In a tech demo, which debuted at Nvidia’s GPU Technology Conference in May, famed Japanese developer Square Enix created a cinema-quality computer-generated character into a video game. Nyx Ulric, voiced by Aaron Paul in the CGI movie Kingsglaive: Final Fantasy XVwas previously confined to the silver screen, where the complexity of producing detailed computer graphics is transferred one frame at a time to huge farms of computers (each taking hours to render), before merging 24 of them together to create a few seconds to create film.
Using high-end PC hardware from Nvidia (the server-grade Tesla V100, no less), Square Enix took character models and textures from the movie and showed them in real time with Luminous Studio Pro, the same engine that Final Fantasy XV on Xbox One, PlayStation 4, and—with the upcoming release of Final Fantasy XV: Windows Edition in 2018 – pc. Like any good tech demo, Kingsglaive is as impressive as it is impractical, with authentic modeling of hair, skin, leather, fur and lighting that no PC or console on the market can render (at least in 4K).
The Xbox One X, Microsoft’s “most powerful console in the world,” has about six teraflops of processing power (FP32, for those tech-savvy) to push graphics at 4K resolution — that’s four times the pixel count of a typical HD. -television. The Kingsglaive technical demo requires more than 12 teraflops of processing power, more than is found in Nvidia’s $1,000 / £1,000 Titan Xp graphics card.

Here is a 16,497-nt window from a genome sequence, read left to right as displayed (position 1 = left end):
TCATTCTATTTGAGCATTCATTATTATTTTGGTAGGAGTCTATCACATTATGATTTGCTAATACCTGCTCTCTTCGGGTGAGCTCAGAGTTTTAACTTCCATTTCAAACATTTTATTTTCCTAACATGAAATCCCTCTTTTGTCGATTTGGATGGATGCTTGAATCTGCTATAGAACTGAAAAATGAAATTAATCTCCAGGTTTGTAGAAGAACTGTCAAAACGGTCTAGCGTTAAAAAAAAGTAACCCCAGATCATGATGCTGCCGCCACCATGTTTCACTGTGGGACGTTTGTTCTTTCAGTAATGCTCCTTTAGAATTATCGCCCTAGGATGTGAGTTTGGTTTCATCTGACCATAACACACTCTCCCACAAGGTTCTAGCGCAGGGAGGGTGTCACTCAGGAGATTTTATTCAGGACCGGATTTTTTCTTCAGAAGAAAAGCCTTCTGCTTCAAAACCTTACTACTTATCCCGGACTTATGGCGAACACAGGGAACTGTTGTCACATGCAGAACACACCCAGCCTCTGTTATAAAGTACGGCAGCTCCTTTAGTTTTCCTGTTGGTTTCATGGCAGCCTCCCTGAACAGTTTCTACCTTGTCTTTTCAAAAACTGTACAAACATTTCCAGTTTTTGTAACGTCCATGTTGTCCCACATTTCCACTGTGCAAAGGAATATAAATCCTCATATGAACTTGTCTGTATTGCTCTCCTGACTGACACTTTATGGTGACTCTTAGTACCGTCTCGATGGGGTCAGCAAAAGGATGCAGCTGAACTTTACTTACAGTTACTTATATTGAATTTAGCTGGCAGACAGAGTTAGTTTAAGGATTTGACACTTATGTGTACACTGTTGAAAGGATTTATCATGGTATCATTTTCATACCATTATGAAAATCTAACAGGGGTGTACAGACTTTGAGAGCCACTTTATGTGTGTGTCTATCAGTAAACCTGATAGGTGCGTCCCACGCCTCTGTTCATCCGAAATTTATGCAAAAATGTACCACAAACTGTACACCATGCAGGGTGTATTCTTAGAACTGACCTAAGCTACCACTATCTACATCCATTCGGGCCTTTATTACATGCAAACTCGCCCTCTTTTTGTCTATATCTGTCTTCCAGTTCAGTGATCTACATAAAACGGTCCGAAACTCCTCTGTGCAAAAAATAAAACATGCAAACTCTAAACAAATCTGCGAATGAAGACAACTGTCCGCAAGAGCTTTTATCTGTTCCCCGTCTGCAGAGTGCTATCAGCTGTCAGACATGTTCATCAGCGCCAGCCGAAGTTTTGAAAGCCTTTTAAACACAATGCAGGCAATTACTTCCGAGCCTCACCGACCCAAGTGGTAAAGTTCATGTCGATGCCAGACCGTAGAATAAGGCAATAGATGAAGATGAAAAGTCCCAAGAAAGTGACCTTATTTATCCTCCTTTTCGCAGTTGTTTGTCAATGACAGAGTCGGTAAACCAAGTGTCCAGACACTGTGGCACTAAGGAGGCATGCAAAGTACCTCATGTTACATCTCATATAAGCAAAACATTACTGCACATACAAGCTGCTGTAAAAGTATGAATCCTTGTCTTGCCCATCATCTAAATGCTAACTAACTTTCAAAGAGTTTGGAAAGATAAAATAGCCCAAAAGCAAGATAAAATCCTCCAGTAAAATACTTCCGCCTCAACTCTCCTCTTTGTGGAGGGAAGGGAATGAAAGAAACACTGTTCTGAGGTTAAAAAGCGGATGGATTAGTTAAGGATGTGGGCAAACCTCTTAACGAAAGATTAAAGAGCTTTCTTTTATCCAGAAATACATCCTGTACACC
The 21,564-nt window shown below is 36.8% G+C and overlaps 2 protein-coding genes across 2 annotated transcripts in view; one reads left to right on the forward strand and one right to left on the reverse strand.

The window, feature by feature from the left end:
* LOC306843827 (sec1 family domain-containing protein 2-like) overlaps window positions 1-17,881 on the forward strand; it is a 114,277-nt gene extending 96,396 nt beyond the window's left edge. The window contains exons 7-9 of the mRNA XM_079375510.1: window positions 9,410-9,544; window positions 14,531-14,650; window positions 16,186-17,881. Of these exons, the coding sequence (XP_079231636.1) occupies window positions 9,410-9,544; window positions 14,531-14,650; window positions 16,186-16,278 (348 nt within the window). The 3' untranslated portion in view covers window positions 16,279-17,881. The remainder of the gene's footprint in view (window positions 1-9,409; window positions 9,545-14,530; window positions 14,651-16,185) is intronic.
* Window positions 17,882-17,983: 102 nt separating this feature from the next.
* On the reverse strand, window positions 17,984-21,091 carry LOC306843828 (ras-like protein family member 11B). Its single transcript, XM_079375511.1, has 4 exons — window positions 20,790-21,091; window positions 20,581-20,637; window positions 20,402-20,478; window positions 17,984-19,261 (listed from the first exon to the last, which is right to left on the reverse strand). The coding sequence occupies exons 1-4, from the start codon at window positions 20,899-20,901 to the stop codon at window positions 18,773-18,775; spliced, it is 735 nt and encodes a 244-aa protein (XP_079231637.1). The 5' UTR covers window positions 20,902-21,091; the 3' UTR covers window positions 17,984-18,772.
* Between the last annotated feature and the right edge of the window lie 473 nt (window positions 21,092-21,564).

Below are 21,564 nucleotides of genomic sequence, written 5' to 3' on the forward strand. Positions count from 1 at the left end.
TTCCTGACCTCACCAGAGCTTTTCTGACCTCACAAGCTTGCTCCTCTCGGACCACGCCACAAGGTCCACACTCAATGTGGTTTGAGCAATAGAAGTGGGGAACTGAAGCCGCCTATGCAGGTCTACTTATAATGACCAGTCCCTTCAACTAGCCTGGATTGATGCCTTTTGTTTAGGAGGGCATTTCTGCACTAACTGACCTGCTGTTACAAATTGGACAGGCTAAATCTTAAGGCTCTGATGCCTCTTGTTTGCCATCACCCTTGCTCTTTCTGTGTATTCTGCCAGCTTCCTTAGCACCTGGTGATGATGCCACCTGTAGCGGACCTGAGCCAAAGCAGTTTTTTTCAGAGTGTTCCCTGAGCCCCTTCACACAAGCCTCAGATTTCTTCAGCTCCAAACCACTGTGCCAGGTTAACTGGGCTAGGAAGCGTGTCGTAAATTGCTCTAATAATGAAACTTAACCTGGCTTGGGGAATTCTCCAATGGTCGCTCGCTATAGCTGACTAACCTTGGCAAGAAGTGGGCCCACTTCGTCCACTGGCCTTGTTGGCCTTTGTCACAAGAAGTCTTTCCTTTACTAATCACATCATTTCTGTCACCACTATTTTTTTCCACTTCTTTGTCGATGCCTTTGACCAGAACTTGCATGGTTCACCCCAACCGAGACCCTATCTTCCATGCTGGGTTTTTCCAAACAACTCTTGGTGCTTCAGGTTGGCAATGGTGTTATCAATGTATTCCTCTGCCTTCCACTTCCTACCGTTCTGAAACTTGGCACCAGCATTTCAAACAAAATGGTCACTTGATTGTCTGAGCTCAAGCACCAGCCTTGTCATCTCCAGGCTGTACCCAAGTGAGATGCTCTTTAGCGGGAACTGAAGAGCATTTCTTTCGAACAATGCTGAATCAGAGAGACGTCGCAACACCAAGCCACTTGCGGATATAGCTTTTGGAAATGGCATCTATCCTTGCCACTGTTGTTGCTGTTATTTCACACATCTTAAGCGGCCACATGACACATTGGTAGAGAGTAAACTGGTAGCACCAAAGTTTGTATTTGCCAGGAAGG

The man behind the daring Kingsglaive demo is Final Fantasy XV Director Hajime Tabata, who collaborated with a talented team of artists and engineers at Square Enix to create a series of graphics showpieces. Those include: Agni’s Philosophy and Witch Chapter 0 [cry], the latter of which used advanced software and hardware in the form of DirectX 12, an eight-core Intel processor, and four Nvidia Titan X graphics cards. Despite only lasting a few minutes, it took over a year to produce.
“Even with the 12 teraflops of power behind [Kingsglaive],,The only thing we can have this character do is stand in this ready-made position,” laughs Tabata when I ask about the development of the demo. “To get him to walk around, extra computing power is needed. It wouldn’t even work in this environment. Our expectation is that until you have maybe two or three times the processing power of 12 teraflops, you won’t be able to let characters of that quality and level of detail move freely in a gaming environment.”
The luminous engine that drives the . drives Kingsglaive demo started life as “Ebony” in Final Fantasy vs XIII (what became FFXV), before being merged with early versions of Luminous and technology from Visual Works, the company’s CGI division. Now known as Luminous Studio Pro, Square Enix is pushing the engine towards an ambitious goal: to create video games that look as good as the pre-rendered CGI of Kingsglaive: Final Fantasy XV—and with each tech demo, Square Enix gets a little closer.
“The Witches Chapter demo was running fully native 4K,” explains Tabata, “but we realized that to do that if you have multiple cards and you have data transfer between those cards via SLI, there’s a bottleneck there, and that causes problems. To overcome that for the home version, we really just want to go with one card, because that eliminates the data transfer calculations… What we’ve been aiming for with Final Fantasy XV is that even with the richest environment possible, you still only need one fairly high card to control it.”